The international community is observing the International Day of Democracy at a time when the magnitude, implications and gravity of the global crisis brought about by the pandemic are becoming increasingly patent. But so are also the lessons we are learning from current experience that can guide the recovery and serve, in the words of the UN Secretary General, to “build back better”. A central element of these lessons is that the quality and sustainability of the recovery will depend to a very large extent on governance capacity at all levels—local, national and international; on the transparency and accountability of public institutions; and on strengthening people’s trust in the state.
Across the globe, the pandemic has exposed entrenched inequalities and the state of insecurity in which large segments of the population, including in particular women and girls, are living, and has in fact contributed to further aggravating these conditions with an especially devastating impact on the most vulnerable. All aspects of society’s life and livelihoods, from healthcare and other social services to information integrity, have been profoundly affected.
Political dimensions and dynamics have been at the core of the response and will have a central place in the recovery. International IDEA’s online resources on COVID-19 and Democracy, and in particular its Global Monitor on COVID-19’s Impact on Democracy and Human Rights, show that at least 70 countries and territories across the globe have decided to postpone national and subnational elections due to COVID-19, out of which at least 33 countries and territories have decided to postpone national elections and referendums. The pandemic has triggered several exceptional legal/constitutional responses from governments around the world as they seek extraordinary measures to manage the threat, at times impacting on human rights and the integrity of democratic processes. A recent report, Global Democracy and COVID-19: Upgrading International Support, provides recommendations for policymakers and civil society to counteract the negative impacts of COVID-19 on democracy, including the need to strengthen state capacities and the role of formal institutions in democratic processes; to support new civic initiatives that are emerging as a result of the pandemic; and to put a special emphasis, within the post-pandemic development agenda, on strategic planning and inclusive analysis of experiences, in order to build preparedness of all countries across the world.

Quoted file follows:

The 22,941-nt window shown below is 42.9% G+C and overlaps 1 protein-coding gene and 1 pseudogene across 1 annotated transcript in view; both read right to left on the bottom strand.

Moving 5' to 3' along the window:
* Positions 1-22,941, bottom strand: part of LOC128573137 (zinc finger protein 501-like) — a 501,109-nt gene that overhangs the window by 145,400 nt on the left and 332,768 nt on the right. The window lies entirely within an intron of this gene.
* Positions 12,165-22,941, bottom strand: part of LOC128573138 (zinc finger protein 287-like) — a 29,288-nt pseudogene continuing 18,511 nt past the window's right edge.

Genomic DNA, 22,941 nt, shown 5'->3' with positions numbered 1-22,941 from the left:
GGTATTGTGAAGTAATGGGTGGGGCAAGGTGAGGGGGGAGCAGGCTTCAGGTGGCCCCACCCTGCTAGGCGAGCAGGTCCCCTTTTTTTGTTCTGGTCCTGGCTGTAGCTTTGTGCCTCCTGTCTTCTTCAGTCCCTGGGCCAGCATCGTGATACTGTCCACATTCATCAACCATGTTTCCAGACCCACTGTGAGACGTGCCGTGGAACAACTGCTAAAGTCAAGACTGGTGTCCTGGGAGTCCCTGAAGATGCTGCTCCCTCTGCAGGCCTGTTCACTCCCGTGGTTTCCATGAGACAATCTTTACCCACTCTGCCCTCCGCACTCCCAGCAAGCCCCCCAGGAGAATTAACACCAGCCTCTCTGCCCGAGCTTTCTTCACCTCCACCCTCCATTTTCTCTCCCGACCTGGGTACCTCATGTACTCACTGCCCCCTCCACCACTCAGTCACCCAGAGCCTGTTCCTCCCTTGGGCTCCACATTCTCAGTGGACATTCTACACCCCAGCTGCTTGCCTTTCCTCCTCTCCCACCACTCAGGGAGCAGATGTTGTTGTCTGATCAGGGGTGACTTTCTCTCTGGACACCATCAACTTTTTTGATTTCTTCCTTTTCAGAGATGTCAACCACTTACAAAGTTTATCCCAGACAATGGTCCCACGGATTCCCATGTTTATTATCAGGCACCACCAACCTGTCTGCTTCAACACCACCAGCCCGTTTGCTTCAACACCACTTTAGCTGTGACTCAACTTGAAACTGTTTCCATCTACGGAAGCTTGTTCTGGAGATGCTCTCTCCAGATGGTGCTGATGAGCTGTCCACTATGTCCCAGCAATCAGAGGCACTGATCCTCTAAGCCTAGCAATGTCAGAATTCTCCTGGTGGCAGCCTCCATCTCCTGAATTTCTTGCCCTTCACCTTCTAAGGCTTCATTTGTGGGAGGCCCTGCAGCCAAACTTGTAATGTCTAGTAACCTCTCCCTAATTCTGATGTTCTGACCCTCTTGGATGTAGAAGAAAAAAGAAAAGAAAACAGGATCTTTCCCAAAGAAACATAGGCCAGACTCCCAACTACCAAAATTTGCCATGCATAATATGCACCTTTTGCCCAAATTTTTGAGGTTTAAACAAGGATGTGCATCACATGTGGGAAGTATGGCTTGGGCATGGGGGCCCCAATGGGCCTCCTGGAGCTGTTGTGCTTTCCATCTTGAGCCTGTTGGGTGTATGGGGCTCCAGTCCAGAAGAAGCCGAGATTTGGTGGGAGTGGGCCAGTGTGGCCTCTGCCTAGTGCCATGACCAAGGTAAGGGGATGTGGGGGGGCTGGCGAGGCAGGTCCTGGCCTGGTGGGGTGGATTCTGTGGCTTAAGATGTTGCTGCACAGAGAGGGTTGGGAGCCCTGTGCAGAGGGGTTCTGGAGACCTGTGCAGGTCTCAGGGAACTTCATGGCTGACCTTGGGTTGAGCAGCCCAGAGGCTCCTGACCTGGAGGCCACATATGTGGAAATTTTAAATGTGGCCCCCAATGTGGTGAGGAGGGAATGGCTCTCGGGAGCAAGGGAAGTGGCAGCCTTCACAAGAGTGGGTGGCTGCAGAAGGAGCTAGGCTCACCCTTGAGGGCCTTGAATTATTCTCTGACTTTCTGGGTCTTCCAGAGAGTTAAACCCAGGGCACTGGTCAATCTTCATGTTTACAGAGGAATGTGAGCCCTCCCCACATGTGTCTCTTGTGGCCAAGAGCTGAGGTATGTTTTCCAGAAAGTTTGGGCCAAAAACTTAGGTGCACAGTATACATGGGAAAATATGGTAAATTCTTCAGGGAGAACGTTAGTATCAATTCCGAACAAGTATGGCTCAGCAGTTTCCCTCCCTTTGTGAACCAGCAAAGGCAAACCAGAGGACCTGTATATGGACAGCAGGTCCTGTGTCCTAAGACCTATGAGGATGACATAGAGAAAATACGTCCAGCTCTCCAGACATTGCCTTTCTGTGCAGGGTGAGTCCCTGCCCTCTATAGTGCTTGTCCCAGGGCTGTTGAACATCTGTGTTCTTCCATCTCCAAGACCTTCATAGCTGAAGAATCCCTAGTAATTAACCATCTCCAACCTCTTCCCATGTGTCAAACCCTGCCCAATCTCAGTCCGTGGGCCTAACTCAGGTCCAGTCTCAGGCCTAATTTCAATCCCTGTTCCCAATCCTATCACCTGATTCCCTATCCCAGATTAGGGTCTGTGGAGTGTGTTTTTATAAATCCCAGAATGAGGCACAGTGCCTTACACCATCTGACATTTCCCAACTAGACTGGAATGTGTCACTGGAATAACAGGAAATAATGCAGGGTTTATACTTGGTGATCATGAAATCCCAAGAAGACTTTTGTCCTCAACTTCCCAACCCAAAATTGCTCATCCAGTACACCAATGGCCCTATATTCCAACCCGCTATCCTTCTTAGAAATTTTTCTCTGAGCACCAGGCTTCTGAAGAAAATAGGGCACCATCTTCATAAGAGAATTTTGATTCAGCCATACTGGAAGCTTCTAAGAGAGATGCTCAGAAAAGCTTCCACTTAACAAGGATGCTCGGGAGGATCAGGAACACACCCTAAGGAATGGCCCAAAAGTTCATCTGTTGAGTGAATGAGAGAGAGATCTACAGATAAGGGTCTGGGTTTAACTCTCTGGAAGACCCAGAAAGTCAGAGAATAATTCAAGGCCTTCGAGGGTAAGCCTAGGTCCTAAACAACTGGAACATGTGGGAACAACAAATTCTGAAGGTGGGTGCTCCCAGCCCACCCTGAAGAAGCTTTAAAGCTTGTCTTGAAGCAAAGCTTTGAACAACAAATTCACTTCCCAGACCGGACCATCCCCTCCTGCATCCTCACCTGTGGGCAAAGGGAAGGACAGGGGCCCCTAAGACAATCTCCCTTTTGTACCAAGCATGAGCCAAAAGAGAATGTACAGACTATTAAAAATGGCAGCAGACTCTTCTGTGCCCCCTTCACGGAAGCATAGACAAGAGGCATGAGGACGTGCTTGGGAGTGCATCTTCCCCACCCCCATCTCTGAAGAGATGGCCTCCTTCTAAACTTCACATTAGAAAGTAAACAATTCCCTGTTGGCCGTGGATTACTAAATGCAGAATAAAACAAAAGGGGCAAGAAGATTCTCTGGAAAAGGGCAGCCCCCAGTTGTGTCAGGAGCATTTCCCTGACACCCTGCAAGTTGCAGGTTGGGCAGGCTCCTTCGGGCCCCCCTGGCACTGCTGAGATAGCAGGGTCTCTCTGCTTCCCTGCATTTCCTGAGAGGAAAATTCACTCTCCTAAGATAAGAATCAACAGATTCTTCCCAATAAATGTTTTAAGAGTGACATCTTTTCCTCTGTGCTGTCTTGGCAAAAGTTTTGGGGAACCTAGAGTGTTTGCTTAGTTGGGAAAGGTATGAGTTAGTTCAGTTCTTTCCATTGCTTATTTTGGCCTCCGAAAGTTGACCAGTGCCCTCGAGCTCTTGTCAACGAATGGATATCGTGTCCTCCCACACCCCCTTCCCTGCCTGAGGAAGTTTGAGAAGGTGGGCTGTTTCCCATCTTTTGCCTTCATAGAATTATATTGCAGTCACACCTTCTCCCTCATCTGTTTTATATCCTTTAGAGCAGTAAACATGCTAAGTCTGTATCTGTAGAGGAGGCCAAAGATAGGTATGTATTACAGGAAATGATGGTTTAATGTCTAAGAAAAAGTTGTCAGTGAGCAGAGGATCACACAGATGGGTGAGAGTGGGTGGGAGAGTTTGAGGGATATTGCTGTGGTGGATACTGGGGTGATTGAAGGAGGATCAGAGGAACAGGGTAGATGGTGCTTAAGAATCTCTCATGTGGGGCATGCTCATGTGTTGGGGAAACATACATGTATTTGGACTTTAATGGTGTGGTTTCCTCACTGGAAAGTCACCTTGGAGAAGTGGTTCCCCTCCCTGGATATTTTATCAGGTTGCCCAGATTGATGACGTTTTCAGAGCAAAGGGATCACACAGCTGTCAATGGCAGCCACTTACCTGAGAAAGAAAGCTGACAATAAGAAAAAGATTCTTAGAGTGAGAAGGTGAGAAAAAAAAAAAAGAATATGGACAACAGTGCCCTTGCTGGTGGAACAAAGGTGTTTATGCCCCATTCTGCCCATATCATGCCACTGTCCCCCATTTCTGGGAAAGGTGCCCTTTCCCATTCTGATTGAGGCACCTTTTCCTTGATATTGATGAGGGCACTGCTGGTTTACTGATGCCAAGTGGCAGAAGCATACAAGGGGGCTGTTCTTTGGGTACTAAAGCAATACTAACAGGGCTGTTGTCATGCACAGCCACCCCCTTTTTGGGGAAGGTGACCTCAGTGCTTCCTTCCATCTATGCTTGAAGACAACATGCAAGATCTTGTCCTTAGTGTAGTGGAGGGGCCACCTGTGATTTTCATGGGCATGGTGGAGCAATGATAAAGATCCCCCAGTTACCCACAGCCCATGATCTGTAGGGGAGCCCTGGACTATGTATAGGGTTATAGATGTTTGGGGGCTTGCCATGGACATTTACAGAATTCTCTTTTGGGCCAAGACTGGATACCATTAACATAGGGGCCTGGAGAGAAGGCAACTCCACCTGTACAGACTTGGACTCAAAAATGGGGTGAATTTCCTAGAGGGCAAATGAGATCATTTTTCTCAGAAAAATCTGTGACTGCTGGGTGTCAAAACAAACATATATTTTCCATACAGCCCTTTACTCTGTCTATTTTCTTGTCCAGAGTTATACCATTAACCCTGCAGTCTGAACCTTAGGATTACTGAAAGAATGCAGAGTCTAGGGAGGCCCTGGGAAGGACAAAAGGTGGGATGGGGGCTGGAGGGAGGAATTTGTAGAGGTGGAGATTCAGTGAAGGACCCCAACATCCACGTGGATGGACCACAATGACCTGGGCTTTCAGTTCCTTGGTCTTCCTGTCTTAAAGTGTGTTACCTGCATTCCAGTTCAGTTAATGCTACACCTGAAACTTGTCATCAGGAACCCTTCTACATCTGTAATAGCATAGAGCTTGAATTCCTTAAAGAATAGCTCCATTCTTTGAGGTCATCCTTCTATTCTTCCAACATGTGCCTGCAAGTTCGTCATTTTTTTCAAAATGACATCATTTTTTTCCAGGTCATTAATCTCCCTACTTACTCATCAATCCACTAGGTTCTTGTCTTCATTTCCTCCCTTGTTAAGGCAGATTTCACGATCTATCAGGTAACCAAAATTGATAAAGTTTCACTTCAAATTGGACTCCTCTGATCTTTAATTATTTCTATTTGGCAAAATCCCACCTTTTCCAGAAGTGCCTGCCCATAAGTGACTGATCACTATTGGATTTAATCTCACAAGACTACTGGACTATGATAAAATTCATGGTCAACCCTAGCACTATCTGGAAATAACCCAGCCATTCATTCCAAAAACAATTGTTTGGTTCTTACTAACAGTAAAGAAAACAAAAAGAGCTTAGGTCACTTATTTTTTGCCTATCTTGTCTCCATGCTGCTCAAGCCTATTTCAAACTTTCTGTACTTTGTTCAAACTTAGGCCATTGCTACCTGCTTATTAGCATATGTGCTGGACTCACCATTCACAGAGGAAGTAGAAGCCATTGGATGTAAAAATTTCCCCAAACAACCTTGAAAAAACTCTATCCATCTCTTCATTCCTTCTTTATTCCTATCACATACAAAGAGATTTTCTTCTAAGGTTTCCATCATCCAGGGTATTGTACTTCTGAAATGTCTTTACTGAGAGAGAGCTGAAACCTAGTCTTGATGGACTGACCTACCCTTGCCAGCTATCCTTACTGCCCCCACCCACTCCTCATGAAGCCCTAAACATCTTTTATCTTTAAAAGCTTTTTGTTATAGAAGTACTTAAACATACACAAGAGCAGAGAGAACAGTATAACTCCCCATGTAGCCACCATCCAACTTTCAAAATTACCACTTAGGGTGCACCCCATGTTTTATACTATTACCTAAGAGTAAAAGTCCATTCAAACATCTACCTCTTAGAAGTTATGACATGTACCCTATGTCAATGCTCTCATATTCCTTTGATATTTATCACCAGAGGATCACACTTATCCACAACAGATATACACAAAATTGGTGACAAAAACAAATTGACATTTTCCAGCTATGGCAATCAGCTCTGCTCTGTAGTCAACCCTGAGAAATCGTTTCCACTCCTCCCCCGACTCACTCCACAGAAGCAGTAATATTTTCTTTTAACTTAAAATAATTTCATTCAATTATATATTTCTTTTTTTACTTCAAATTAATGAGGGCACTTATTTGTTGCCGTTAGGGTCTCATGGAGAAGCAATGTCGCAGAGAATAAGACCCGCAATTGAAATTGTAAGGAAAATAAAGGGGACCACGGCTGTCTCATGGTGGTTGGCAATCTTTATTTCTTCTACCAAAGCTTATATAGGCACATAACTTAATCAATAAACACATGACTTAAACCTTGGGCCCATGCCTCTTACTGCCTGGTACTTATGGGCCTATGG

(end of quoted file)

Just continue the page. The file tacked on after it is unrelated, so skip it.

Justice and inclusion, in the spirit of Agenda 2030 and particularly SDG16, will need to be central elements of the recovery effort. The rule of law, as an instrument to operationalize human rights and an enabler to sustain in a mutually reinforcing way peace and socio-economic progress, provides a concrete pathway for governance in managing the crisis and its aftermath, and for orienting the drive towards the “peaceful, just and inclusive societies” that SDG16 calls for. A recently issued IDLO Policy Brief on The Rule of Law and COVID-19 highlights three key elements—enabling legal frameworks, mitigating impact, and continued investment in a culture of justice—essential for a rule of law-based response to the pandemic. It recommends priority actions focusing on the protection of the most vulnerable in managing the immediate consequences of the crisis and moving towards an effective, sustainable recovery.
Like all other parts of public life, the administration of justice and access to legal remedies and dispute resolution have been severely disrupted by the pandemic. The capacities of legal systems even in the most developed countries have been affected, with courts in some places slowing their ability to process cases or even shutting down. Countries and communities around the world in situations of conflict or fragility are particularly vulnerable to the social stresses being brought by the pandemic and must be supported to develop stronger governance systems including justice sector institutions through locally owned and context specific interventions.
Democracy and the rule of law are mutually reinforcing bases on which to anchor effective response and recovery efforts. Civic space must be protected since civil society organizations are not only partners in basic service delivery. They are also crucial actors for democratic accountability. The critical importance of SDG16+ and the inter-linkages between peace, justice, and effective institutions, particularly in a democratic governance perspective, are basic entry points for meeting the interrelated social, economic and environmental challenges posed by COVID-19.
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